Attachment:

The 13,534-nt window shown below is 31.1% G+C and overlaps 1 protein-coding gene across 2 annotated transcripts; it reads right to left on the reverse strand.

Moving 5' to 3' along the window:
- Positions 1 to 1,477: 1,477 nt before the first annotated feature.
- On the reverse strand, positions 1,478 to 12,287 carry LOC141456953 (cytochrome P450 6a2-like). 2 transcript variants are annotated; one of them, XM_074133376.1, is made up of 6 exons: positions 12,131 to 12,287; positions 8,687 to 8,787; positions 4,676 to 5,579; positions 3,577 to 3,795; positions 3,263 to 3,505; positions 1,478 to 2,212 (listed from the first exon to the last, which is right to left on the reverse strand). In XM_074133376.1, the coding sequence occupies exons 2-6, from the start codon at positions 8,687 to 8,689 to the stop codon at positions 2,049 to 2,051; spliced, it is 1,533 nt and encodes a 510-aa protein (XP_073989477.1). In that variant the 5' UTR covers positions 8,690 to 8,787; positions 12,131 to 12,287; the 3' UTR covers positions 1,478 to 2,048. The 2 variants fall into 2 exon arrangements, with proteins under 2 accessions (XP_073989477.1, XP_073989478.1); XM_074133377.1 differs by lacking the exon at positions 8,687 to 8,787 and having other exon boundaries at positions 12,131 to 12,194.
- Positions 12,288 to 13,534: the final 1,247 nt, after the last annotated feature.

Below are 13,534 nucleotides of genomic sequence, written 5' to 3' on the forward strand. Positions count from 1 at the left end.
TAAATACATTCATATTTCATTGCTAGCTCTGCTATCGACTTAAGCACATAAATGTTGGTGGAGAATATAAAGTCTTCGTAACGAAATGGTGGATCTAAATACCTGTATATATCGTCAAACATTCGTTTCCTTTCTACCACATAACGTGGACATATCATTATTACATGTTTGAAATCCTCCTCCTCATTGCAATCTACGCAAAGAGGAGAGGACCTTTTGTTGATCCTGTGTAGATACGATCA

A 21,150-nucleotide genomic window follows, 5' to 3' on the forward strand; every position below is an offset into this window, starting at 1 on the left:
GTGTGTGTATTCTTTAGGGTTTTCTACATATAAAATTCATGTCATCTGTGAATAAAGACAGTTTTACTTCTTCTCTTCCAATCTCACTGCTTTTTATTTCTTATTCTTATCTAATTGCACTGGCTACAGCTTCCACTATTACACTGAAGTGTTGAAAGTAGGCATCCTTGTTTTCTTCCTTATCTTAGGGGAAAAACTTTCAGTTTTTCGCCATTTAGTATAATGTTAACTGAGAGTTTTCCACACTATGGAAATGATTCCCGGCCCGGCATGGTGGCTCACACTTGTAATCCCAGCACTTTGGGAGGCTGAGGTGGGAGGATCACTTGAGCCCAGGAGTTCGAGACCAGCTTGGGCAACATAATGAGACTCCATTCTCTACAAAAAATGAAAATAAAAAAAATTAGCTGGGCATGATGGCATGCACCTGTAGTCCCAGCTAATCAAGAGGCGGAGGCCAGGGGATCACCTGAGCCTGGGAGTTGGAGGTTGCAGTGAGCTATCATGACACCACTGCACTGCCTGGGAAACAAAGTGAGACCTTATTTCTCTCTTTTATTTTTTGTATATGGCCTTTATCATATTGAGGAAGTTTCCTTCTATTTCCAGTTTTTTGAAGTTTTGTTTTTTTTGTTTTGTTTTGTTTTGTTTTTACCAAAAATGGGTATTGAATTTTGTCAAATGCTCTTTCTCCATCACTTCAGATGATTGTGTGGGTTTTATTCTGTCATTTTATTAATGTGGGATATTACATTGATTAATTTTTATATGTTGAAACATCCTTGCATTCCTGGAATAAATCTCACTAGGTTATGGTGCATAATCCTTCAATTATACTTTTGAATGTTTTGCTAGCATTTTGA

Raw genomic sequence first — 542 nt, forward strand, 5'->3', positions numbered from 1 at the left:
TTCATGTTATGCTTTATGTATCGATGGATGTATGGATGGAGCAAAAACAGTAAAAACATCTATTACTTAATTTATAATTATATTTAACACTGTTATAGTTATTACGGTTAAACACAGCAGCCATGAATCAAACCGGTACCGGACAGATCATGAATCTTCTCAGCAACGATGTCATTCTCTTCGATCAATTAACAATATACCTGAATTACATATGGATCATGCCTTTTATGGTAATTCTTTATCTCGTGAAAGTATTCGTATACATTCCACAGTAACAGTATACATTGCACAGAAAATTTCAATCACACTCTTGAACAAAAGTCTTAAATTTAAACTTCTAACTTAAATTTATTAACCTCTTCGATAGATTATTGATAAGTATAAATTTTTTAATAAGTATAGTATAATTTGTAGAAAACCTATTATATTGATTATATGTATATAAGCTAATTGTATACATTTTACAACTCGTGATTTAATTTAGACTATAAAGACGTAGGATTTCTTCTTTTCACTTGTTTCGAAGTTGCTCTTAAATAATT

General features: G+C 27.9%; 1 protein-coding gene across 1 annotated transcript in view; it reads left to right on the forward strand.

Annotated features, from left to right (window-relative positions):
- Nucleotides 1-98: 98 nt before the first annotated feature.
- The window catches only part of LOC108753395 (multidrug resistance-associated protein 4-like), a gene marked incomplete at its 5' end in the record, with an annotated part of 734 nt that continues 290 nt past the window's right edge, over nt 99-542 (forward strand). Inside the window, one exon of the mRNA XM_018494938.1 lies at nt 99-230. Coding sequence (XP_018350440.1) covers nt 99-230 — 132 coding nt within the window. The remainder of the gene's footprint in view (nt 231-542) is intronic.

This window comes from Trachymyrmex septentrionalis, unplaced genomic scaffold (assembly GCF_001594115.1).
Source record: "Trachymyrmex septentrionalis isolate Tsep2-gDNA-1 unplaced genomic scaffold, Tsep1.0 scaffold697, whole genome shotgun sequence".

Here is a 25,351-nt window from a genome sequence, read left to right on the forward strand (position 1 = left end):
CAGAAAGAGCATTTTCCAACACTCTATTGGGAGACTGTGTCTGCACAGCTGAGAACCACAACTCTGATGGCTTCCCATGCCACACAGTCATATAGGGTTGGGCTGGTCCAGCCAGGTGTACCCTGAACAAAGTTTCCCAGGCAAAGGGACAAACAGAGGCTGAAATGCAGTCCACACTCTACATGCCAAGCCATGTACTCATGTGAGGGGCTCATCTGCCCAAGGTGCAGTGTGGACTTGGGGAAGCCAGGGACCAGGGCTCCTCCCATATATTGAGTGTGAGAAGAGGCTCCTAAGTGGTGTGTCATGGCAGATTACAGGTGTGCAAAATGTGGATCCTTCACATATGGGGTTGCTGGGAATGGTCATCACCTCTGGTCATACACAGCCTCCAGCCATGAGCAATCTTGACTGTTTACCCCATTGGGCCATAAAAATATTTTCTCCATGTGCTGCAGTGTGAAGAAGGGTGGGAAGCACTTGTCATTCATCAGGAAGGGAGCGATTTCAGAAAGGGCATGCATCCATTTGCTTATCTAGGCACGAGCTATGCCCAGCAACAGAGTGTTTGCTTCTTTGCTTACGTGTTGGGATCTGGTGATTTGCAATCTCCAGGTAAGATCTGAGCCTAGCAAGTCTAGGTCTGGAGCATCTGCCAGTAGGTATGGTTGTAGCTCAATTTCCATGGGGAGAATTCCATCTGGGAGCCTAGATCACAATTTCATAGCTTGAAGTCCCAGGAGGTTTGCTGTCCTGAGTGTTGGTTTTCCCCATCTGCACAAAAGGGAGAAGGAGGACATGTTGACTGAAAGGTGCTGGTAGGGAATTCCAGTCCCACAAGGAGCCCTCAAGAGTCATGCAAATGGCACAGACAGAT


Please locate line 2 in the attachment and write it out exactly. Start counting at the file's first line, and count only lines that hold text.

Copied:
Moving 5' to 3' along the window: